California Democrats aim to protect gun control measures from challenges
By Sharon Bernstein
SACRAMENTO, Calif. (Reuters) - California Democrats on Wednesday vowed to enact new legislation aimed at protecting state restrictions on carrying concealed weapons from conservative legal challenges, days after two mass shootings left 18 people dead in the most-populous U.S. state.
The proposed legislation would raise the age at which a gun owner can apply for a concealed-carry permit, increase the training requirement for obtaining a permit and ban the use of alcohol while carrying a concealed weapon. It also would carve out sensitive zones in airports and around schools where concealed weapons would not be allowed.
"There are far too many gun violence tragedies in America, leading us to the point of almost becoming numb," said state Senator Anthony Portantino, a Democrat.
The bill was introduced in the Democratic-controlled state legislature in the wake of the U.S. Supreme Court's decision last year that overturned New York's concealed-carry permitting process and widened gun rights.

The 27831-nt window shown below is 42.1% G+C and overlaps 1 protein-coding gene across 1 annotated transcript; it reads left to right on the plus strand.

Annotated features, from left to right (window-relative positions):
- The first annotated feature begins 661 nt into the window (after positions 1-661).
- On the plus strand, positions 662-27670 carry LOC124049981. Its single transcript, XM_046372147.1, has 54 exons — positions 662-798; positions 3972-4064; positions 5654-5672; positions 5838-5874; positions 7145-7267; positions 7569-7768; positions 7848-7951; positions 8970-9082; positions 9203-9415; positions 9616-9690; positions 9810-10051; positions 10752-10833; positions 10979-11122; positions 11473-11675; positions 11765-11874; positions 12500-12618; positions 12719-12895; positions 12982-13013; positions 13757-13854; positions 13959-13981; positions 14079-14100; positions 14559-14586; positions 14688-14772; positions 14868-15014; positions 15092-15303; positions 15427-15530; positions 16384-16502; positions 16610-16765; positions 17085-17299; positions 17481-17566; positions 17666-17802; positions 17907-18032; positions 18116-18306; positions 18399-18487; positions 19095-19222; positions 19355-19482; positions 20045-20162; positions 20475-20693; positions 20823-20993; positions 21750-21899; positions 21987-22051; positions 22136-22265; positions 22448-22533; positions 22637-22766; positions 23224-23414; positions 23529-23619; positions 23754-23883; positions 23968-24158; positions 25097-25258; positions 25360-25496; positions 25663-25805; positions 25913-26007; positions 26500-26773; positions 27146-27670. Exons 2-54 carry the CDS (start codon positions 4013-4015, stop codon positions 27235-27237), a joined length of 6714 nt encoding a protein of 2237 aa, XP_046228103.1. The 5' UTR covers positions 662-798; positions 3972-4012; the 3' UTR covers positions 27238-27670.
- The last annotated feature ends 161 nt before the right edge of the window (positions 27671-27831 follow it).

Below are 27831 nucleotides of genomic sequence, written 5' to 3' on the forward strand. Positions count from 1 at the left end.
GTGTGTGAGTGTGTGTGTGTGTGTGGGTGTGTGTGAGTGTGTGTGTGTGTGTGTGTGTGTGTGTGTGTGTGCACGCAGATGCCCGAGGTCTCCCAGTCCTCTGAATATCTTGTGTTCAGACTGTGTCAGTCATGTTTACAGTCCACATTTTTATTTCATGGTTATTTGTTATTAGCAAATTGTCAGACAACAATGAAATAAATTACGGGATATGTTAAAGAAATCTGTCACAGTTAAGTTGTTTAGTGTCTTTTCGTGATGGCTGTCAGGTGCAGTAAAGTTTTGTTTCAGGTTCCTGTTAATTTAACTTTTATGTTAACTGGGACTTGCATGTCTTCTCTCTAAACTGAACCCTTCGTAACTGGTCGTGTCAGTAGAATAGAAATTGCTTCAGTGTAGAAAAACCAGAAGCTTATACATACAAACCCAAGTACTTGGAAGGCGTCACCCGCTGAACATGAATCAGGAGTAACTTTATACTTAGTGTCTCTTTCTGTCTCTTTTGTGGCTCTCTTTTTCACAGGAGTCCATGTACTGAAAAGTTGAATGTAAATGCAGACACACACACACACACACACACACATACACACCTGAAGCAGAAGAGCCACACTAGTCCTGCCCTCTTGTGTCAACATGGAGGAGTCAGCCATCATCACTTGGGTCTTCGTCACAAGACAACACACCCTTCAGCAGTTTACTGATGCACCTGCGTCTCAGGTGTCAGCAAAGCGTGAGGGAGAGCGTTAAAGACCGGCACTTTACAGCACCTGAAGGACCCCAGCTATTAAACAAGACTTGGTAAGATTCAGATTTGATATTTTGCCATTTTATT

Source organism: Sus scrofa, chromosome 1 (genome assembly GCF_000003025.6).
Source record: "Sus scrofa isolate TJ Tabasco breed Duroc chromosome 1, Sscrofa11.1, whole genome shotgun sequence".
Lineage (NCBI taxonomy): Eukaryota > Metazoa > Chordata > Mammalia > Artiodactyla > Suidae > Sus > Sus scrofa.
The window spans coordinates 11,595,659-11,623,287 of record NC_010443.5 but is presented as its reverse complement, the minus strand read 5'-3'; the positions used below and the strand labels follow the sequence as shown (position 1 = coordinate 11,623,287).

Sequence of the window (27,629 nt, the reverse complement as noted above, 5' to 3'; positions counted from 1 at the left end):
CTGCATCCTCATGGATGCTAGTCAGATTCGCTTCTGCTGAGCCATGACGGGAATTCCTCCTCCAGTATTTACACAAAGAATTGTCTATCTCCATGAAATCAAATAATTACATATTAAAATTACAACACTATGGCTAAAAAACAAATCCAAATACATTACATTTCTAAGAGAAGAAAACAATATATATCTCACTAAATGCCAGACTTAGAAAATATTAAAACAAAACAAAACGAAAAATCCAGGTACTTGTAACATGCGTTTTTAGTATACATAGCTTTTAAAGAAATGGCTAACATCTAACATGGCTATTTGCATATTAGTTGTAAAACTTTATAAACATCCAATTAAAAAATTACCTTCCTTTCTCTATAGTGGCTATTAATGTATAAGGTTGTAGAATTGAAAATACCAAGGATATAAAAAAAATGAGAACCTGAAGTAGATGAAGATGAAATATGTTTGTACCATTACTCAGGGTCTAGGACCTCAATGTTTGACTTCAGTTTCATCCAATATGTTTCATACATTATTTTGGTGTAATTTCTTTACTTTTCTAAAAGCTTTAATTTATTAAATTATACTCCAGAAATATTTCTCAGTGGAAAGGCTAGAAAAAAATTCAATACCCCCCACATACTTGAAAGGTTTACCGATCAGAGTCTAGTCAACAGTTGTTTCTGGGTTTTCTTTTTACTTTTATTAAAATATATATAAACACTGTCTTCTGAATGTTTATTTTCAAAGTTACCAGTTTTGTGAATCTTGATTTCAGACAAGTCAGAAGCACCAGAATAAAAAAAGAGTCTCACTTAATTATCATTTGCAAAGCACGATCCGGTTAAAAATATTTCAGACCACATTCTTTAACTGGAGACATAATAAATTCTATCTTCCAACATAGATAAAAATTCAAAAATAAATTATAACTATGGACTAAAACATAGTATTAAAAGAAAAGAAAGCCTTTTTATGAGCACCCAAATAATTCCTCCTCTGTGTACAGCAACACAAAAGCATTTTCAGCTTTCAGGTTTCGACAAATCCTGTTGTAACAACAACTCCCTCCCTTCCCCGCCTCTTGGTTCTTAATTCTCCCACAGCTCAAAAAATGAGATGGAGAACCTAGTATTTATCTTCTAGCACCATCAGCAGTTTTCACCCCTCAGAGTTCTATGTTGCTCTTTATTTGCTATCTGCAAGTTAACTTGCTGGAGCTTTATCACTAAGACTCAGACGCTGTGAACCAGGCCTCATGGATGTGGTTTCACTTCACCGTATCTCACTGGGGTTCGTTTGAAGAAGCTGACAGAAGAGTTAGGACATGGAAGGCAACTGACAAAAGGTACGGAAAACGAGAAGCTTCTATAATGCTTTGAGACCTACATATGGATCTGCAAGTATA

To comply with that ruling, the California proposal would remove a state requirement that applicants for a concealed-carry permit show why they need one, and would give private property owners the ability to allow concealed weapons in some cases in which they might otherwise be banned.
California Attorney General Rob Bonta, a Democrat, said the bill was crafted to comply with the Supreme Court decision and survive legal challenges. Many gun regulations have been challenged at the state and federal level by firearms owners and gun-rights advocates.
California Governor Gavin Newsom, a Democrat, acknowledged that the proposal would not have prevented either of the two mass shootings last month in Monterey Park and Half Moon Bay, and said it was not introduced in response to those incidents.
But Newsom said that taken together with other gun control laws, the legislation would be part of a pattern of regulation that had led California to have one of the lowest rates of gun violence in the United States. A similar proposal failed in the legislature last year, but Newsom said he was confident the new version would be approved in the current session.
(Reporting by Sharon Bernstein; Editing by Will Dunham)